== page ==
The decision on the admissibility of the class action initiated by Test-Achats against the airline Thomas Cook is the only decision on the admissibility of a class action in Belgium so far. The court held that, in considering which system applies in a particular case, it must first be assessed how the consumers’ interests can be best protected in the specific case.

According to the court, when consumers are aware that they have become a victim of damage and when they can easily get an idea of their rights, the interest of the individual victims’ in being part of the group is sufficiently protected by the opt-in system, which requires an active effort of the victims.

By contrast, the consumers’ interests are best protected by the opt-out system in cases where compensation of the damage is not so obvious and where consumers are not necessarily aware of the damage they have suffered, or when their rights are less clear.

The court further indicated that the number of potential victims and the size of the group are not irrelevant, but in themselves are not decisive to determine the applicable system.

Potential claimant

Standing in actions for collective redress is governed by Article XVII.36 and Articles XVII.38 to 40 of the Code of Economic Law.

Actions for collective redress can only be brought on behalf of a group of consumers who have been personally harmed by the alleged violation of an enterprise.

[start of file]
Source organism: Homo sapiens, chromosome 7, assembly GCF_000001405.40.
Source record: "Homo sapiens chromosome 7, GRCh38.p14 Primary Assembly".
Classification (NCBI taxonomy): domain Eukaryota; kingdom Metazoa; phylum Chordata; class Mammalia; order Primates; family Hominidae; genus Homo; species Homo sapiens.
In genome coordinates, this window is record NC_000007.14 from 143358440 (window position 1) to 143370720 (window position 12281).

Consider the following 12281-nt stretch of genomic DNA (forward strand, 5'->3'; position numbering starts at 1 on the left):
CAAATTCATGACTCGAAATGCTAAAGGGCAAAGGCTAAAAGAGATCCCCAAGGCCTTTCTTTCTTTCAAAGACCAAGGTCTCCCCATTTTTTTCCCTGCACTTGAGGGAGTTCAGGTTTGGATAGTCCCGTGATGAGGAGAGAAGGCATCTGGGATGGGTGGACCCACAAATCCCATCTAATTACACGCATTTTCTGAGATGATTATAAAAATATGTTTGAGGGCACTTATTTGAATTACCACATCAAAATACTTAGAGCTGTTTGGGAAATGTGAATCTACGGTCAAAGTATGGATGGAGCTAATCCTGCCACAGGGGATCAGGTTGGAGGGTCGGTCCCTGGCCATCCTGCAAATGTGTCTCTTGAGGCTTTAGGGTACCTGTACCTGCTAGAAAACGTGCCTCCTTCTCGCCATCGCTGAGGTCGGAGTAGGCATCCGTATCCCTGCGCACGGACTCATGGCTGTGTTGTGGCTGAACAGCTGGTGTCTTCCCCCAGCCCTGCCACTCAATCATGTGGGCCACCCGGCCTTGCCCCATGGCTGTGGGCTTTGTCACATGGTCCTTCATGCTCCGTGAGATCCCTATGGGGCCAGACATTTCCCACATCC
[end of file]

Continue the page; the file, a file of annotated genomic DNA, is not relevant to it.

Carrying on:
The action can only be brought by a representative of this group of consumers. Article XVII.39 of the Code of Economic Law identifies, exhaustively, the potential bodies that can act as group representative:

  • a A consumer protection organisation with legal personality, represented in the Council for Consumption or recognised by the Minister of Economy.
  • b A non-profit organisation with legal personality recognised by the Minister of Economy, of which the objective is directly related to the collective damage suffered by the group.
  • c The Ombudsman’s office for consumers, but only for representing the group in the stage of negotiation of an agreement of collective redress.

Natural persons cannot act as a group representative, nor can commercial companies, trade unions or law firms. By limiting the pool of potential group representatives to certain categories of claimants selected on the basis of the interest they defend or the corporate goal they pursue, the legislator aims to avoid abusive or frivolous actions for collective redress.

In addition to the formal requirements set out above, the group representative must also be deemed ‘suitable’ for this purpose by the judge. This criterion has been introduced for three main reasons:

  • a ensuring that the group members are soundly represented considering that, without having granted any mandate or proxy to the group representative, they will, however, be bound by the decision obtained by the latter;
  • b protecting defendants by avoiding frivolous actions; and
  • c if several candidates apply, enabling selection by the judge of the most suitable representative, excluding the principle of ‘first come, first served’.